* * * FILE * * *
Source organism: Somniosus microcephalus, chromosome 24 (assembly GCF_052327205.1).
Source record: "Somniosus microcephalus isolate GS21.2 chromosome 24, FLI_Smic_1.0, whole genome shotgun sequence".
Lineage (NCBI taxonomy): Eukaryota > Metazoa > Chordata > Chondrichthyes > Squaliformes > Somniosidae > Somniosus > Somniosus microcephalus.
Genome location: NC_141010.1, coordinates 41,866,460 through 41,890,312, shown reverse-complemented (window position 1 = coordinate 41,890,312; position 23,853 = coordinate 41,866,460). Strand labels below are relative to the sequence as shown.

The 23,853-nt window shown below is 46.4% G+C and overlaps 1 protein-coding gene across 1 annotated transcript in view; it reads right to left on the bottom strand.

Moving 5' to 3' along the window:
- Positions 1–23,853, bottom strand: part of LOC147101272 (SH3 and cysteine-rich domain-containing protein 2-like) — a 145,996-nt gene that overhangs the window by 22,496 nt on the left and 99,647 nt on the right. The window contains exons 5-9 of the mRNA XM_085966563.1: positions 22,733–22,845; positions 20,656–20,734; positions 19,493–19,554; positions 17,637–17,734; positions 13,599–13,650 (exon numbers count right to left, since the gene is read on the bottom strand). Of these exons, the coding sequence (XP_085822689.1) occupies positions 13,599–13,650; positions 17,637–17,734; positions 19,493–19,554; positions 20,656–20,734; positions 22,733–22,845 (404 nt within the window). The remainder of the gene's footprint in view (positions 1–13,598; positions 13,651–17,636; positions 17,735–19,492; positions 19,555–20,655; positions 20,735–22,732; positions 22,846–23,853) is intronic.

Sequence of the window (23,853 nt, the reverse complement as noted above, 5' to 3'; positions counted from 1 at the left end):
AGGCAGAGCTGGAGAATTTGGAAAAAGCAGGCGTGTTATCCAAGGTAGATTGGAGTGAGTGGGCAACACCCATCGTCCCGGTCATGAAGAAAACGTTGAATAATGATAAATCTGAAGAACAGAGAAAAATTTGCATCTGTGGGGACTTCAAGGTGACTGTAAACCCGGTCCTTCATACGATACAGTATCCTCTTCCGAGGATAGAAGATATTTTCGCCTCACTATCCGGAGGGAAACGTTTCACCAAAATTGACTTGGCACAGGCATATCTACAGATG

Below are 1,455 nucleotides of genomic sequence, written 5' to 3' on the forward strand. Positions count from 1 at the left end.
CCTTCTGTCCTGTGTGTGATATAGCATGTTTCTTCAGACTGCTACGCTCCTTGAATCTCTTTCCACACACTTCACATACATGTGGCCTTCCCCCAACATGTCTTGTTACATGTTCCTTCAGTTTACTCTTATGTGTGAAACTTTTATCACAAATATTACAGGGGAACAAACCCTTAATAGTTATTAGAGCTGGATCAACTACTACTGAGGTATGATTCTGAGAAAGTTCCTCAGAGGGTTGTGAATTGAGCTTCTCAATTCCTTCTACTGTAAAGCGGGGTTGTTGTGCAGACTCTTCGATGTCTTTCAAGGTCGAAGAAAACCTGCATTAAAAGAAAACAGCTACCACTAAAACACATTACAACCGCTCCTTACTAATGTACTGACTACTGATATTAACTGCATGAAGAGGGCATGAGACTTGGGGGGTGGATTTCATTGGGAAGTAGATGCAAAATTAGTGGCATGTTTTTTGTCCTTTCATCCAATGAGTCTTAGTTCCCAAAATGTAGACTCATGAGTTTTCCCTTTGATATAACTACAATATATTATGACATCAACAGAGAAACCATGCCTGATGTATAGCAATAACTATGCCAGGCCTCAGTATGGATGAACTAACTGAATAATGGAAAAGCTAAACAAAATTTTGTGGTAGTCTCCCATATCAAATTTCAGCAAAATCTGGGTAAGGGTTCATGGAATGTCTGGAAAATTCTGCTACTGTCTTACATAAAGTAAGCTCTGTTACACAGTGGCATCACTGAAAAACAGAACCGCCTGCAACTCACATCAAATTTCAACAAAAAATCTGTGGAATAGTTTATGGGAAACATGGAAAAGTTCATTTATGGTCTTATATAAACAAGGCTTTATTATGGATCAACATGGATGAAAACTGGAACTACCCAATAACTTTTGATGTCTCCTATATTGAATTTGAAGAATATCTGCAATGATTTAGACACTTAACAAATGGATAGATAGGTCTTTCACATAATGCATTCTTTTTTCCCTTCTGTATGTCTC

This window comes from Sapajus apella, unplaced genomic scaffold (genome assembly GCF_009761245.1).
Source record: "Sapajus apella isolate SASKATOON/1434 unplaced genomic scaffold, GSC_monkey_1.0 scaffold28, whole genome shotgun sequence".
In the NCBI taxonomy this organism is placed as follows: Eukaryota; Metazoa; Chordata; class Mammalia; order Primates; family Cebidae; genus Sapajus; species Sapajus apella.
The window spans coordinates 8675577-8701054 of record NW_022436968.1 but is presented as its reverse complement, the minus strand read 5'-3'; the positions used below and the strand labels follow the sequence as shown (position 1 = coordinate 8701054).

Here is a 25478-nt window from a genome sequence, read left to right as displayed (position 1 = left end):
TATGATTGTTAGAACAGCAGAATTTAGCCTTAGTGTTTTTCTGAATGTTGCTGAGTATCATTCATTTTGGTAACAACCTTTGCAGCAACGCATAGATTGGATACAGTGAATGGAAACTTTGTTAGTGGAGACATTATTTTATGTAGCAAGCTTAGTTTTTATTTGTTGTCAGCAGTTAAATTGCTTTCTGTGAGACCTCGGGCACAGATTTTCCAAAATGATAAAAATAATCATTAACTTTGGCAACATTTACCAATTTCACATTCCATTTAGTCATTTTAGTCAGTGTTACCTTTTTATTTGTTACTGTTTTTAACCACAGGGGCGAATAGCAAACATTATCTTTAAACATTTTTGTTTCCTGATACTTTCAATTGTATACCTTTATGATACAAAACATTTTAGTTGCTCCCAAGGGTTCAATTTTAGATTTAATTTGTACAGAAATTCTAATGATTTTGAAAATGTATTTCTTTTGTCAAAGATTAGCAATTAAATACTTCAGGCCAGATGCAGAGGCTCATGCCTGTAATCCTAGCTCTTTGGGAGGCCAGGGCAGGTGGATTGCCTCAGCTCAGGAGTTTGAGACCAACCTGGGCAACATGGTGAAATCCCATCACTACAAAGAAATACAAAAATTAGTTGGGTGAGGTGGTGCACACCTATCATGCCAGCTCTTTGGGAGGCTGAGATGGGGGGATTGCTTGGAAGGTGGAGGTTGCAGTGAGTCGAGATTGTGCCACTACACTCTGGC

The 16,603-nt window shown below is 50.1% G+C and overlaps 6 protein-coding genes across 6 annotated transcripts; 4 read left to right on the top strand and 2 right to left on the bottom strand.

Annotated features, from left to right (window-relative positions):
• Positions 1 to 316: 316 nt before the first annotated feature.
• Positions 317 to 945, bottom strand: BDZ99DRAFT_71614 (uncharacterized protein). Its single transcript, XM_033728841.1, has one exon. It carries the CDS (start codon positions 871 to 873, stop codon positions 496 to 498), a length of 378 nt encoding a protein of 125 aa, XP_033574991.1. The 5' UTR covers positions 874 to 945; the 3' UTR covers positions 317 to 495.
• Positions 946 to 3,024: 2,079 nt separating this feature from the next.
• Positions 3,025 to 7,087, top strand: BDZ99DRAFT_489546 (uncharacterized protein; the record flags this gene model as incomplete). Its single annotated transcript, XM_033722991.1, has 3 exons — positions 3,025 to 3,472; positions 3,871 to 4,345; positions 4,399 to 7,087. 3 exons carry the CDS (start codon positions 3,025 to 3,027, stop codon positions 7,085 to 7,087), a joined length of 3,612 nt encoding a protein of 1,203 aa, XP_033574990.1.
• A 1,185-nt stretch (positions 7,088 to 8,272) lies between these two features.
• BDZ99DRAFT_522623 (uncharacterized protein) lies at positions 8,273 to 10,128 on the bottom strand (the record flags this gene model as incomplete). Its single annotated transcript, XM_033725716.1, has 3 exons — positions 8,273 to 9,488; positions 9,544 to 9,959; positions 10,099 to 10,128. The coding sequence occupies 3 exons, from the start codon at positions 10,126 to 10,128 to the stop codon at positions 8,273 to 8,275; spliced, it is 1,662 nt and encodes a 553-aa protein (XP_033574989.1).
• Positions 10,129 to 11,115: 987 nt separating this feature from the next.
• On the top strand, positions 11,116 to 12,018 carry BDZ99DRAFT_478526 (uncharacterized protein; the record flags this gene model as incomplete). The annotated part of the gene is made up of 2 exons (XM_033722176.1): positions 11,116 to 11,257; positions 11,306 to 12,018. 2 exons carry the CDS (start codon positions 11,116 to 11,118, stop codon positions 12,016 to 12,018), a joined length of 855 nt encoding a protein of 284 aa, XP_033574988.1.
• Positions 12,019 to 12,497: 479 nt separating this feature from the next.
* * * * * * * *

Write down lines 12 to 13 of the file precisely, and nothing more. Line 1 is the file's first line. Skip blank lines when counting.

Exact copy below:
This window comes from Sapajus apella, unplaced genomic scaffold (genome assembly GCF_009761245.1).
Source record: "Sapajus apella isolate SASKATOON/1434 unplaced genomic scaffold, GSC_monkey_1.0 scaffold28, whole genome shotgun sequence".